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I have the following classes and I am trying to call Compare method from ExportFileBaseBL class but I get the error

Cannot implicitly convert type 'Class1' to 'T'. An explicit conversion exists (are you missing a cast?)

public abstract class Class1<T> where T: Class2
{
    public abstract Class1<T> Compare(Class1<T> otherObj);
}

public abstract class Class3<T, U> where T: Class1<U>
                         where U: Class2
{
    public T Compare(T obj1, T obj2)
    {
        if (obj1.Prop1 > obj2.Prop1)
        {
            return obj1.Compare(obj2); // Compiler Error here
        }
        else
        {
            return obj2.Compare(obj1);  // Compiler Error here
        }
    }

}

Shouldn't the type conversion be implicit? Am I missing something?

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2 Answers 2

up vote 4 down vote accepted

The problem is that your abstract Compare method is defined to accept a parameter of type Class1<T> and return an instance of Class1<T>, not a more specific type than Class1<T>. But this is what your Class3.Compare method is attempting to do: call T.Compare and assume the output will be a T, when in fact you can only be sure it will be a Class1<U>.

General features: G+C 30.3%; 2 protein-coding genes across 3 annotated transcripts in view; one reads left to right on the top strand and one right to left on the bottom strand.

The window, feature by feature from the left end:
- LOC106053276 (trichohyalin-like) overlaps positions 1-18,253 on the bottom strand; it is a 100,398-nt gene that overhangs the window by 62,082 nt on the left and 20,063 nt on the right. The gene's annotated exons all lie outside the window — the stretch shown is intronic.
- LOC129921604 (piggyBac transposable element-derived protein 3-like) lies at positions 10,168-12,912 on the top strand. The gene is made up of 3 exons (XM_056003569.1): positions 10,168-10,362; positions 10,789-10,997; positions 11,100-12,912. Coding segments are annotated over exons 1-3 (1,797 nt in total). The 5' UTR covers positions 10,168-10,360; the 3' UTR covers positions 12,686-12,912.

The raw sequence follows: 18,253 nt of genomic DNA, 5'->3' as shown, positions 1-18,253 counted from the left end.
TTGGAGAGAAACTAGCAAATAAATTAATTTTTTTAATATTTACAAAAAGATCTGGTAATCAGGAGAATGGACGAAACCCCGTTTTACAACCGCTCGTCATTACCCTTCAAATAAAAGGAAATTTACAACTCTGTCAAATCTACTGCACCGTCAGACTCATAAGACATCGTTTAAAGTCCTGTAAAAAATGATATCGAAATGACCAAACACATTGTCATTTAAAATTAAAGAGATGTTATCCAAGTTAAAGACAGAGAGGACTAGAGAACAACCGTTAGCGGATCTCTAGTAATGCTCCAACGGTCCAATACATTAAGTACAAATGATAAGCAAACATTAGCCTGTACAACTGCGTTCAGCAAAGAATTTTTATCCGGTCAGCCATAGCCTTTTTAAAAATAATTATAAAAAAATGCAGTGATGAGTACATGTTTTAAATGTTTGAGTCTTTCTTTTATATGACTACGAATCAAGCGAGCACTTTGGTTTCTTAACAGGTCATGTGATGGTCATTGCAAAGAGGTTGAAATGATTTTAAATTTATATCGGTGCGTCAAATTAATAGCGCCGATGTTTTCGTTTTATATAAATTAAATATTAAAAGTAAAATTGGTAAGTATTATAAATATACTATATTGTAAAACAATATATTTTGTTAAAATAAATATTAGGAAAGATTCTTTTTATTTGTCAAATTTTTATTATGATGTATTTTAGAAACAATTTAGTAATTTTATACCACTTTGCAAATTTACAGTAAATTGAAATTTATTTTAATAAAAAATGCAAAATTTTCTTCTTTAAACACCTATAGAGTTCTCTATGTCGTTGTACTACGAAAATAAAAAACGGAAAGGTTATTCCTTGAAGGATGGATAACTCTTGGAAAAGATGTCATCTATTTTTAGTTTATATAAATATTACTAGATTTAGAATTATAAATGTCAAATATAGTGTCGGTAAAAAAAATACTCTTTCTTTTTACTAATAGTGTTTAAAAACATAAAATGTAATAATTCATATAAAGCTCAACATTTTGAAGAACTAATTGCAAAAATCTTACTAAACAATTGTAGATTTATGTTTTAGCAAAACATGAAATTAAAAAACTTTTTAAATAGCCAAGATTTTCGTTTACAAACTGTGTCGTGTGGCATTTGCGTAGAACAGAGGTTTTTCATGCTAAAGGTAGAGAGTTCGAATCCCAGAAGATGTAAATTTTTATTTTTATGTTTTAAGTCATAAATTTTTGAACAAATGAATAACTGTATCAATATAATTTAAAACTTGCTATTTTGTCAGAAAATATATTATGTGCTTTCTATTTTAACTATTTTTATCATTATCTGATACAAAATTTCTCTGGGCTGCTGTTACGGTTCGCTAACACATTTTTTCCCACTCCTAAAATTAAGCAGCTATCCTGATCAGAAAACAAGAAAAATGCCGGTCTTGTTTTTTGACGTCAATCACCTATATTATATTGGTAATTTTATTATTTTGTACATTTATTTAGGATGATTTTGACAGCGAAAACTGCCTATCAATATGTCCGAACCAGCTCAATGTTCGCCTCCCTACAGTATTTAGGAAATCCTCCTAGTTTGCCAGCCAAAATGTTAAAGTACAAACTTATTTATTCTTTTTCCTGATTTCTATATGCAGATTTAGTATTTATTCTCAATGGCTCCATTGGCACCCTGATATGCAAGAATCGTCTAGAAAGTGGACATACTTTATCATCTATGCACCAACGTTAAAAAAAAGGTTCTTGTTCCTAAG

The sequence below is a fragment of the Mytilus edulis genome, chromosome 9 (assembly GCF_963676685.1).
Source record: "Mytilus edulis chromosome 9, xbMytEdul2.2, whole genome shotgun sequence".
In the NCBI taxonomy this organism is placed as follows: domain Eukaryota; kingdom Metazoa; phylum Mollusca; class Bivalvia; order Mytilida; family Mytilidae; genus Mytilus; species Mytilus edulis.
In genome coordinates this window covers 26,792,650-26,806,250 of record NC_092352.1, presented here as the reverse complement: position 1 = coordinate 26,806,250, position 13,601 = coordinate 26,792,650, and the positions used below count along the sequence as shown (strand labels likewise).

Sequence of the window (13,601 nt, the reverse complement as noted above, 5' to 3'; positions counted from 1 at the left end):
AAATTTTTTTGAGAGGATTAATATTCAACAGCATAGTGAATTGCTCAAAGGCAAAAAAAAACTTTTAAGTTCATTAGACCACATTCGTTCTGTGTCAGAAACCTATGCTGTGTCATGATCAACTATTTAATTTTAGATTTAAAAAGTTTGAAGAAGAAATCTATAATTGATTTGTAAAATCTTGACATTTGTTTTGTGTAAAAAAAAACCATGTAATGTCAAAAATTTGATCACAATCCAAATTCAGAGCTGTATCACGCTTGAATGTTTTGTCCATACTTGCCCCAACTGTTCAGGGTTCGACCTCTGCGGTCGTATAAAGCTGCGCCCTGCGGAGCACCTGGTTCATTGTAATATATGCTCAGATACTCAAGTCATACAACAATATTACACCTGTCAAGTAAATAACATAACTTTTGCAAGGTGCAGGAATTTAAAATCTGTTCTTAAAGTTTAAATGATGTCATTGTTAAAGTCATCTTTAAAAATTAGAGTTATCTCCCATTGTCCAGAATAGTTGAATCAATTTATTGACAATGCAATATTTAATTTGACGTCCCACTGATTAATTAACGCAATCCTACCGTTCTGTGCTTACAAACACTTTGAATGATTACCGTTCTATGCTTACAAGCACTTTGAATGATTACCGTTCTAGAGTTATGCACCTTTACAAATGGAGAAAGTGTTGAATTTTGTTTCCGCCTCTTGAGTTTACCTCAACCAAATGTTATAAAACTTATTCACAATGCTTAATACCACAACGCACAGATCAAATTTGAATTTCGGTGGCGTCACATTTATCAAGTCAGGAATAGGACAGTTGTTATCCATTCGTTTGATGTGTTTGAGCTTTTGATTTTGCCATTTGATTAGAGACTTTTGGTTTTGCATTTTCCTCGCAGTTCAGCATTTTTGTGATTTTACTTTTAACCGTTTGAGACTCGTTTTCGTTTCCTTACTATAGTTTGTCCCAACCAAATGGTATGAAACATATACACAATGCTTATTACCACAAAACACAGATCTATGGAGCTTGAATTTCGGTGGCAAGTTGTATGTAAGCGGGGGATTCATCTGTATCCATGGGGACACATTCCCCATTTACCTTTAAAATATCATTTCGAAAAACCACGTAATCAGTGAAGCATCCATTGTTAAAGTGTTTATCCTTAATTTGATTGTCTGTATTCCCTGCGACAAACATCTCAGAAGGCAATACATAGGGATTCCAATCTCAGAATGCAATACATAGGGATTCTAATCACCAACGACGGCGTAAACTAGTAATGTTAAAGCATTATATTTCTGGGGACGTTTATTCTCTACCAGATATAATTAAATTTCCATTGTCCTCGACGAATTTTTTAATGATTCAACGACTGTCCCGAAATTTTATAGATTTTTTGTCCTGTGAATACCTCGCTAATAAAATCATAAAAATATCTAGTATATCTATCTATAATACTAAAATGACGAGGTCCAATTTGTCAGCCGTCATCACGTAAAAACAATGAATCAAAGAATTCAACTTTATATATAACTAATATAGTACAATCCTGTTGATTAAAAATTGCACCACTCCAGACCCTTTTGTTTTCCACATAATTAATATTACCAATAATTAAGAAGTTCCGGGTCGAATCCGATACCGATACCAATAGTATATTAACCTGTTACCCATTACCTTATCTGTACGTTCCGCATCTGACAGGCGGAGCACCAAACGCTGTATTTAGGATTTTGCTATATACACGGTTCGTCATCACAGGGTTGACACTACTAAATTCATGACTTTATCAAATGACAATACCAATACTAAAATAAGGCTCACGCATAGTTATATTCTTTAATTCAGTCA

To provide a simpler, more comprehensible example, suppose I had this class:

class Parser
{
    public abstract object Parse(string text);
}

class Int32Parser
{
    public int Parse(Parser parser, string text)
    {
        return parser.Parse(text);
    }
}

The above code makes a faulty assumption similar to your own: that parser.Parse will return an int just because int derives from object (just as in your case, T must derive from Class1<U>); in fact, you can only be sure it will return an object.

There are two ways I can see to fix this problem: make Class1<T>.Compare a generic method:

public abstract U Compare<U>(U otherObj) where U : Class1<T>;

...or relax the type specificity of your Class3.Compare method's return value:

public Class1<U> Compare(T obj1, T obj2)
{
    // ...
}

Personally, I would prefer the second unless you absolutely need the first. All these generic type constraints can become very messy and burden you more than you expect when the complexity starts to grow like this.

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Thanks Dan, that answers my question. –  logik6 Feb 2 '11 at 17:36
    
Jup jup, now that we've added an update on the comparison method typing I agree with the answer. –  jcolebrand Feb 2 '11 at 18:29

Call the method with the parameter type you declaring at your class level.

  return obj1.Compare<T>(obj2); 

You'll need to make the definition of the Compare method generic as well:

public abstract Class1<T> Compare<T>(Class1<T> otherObj); 
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1  
The Compare method isn't generic, so it won't accept a type parameter in its current form. –  Kyle Trauberman Feb 2 '11 at 17:22
    
But @Kyle that just illustrates where it needs to be fixed in the parent code. He needs to also add a <T> to the first class compare method. –  jcolebrand Feb 2 '11 at 17:28
    
That should be added that to the answer then. I'll add it. –  Kyle Trauberman Feb 2 '11 at 17:30
1  
Common sense, yes. Can't hurt to be explicit though. :) –  Kyle Trauberman Feb 2 '11 at 17:46
1  
@Kyle, that's what happens when you answer questions on so and have to do the daytime work coding at the same time :) –  dexter Feb 2 '11 at 17:55

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